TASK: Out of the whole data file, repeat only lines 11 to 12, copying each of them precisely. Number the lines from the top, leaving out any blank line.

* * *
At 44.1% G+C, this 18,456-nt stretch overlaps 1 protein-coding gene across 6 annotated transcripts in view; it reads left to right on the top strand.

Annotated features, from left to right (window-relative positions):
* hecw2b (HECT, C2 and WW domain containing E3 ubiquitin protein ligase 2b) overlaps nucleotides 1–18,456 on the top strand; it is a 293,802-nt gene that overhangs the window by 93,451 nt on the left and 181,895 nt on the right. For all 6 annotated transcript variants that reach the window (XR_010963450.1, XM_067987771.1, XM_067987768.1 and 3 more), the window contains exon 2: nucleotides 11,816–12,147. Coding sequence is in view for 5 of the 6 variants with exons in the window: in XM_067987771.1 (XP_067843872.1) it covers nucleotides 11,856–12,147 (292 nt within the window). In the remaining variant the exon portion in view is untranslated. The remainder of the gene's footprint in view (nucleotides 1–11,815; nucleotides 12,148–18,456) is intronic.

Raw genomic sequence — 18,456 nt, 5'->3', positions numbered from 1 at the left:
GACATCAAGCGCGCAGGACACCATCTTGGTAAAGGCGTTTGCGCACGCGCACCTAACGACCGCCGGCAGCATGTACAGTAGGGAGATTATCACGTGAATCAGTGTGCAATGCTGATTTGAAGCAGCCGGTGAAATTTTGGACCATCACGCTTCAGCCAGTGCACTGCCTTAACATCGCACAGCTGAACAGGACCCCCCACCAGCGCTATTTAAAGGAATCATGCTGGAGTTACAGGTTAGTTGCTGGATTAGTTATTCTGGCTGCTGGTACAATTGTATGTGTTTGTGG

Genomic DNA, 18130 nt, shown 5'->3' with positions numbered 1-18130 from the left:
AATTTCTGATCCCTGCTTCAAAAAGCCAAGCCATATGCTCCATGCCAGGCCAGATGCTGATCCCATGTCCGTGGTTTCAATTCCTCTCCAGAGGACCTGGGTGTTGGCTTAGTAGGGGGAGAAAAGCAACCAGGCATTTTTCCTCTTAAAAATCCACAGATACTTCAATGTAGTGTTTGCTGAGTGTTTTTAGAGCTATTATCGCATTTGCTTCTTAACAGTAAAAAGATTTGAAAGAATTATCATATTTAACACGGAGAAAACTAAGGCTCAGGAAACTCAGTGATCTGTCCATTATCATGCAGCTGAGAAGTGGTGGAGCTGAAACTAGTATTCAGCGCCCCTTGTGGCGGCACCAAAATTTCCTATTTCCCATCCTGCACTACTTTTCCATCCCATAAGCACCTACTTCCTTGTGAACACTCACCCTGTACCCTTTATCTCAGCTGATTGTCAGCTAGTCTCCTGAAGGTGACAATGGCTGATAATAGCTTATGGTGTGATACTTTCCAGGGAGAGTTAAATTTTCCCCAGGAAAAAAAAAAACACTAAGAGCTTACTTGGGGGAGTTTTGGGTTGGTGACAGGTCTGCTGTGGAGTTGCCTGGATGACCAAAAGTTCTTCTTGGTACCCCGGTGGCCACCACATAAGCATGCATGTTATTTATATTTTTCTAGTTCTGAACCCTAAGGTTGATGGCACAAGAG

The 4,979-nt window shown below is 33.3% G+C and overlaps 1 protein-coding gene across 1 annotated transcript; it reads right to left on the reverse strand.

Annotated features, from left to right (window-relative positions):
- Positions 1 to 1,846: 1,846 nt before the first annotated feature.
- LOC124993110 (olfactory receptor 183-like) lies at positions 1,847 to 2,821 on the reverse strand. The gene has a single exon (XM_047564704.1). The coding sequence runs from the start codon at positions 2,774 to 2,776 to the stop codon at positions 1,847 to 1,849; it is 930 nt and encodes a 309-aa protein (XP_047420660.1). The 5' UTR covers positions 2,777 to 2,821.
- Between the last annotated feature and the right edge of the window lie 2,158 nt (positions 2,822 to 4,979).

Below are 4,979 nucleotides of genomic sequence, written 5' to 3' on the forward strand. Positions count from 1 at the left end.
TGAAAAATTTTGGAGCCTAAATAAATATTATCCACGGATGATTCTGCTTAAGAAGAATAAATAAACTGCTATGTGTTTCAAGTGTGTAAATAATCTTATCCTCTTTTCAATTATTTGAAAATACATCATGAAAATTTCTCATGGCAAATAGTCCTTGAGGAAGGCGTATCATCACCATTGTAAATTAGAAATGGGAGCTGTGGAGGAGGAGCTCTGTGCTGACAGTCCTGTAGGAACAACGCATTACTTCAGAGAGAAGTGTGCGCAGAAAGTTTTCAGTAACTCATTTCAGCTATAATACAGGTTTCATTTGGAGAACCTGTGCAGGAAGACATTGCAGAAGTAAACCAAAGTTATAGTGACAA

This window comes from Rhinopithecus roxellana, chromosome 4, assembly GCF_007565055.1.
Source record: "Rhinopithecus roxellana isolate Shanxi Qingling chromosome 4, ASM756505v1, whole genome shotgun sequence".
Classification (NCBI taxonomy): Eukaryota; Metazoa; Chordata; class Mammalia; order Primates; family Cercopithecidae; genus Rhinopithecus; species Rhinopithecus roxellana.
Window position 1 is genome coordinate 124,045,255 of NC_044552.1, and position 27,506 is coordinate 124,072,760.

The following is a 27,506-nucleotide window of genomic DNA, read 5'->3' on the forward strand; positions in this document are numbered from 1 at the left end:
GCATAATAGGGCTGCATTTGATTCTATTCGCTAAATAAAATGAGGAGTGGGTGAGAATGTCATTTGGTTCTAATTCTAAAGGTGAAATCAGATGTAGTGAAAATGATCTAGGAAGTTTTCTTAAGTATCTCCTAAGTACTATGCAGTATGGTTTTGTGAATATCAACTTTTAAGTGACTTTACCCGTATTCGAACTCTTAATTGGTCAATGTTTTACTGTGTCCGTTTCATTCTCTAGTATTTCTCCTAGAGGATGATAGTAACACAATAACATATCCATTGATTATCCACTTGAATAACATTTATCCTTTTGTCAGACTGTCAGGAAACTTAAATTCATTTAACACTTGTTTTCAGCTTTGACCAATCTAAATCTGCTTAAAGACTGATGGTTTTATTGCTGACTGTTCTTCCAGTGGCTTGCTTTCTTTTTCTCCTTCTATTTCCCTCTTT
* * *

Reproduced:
- LOC124993110 (olfactory receptor 183-like) lies at positions 1,847 to 2,821 on the reverse strand. The gene has a single exon (XM_047564704.1). The coding sequence runs from the start codon at positions 2,774 to 2,776 to the stop codon at positions 1,847 to 1,849; it is 930 nt and encodes a 309-aa protein (XP_047420660.1). The 5' UTR covers positions 2,777 to 2,821.
- Between the last annotated feature and the right edge of the window lie 2,158 nt (positions 2,822 to 4,979).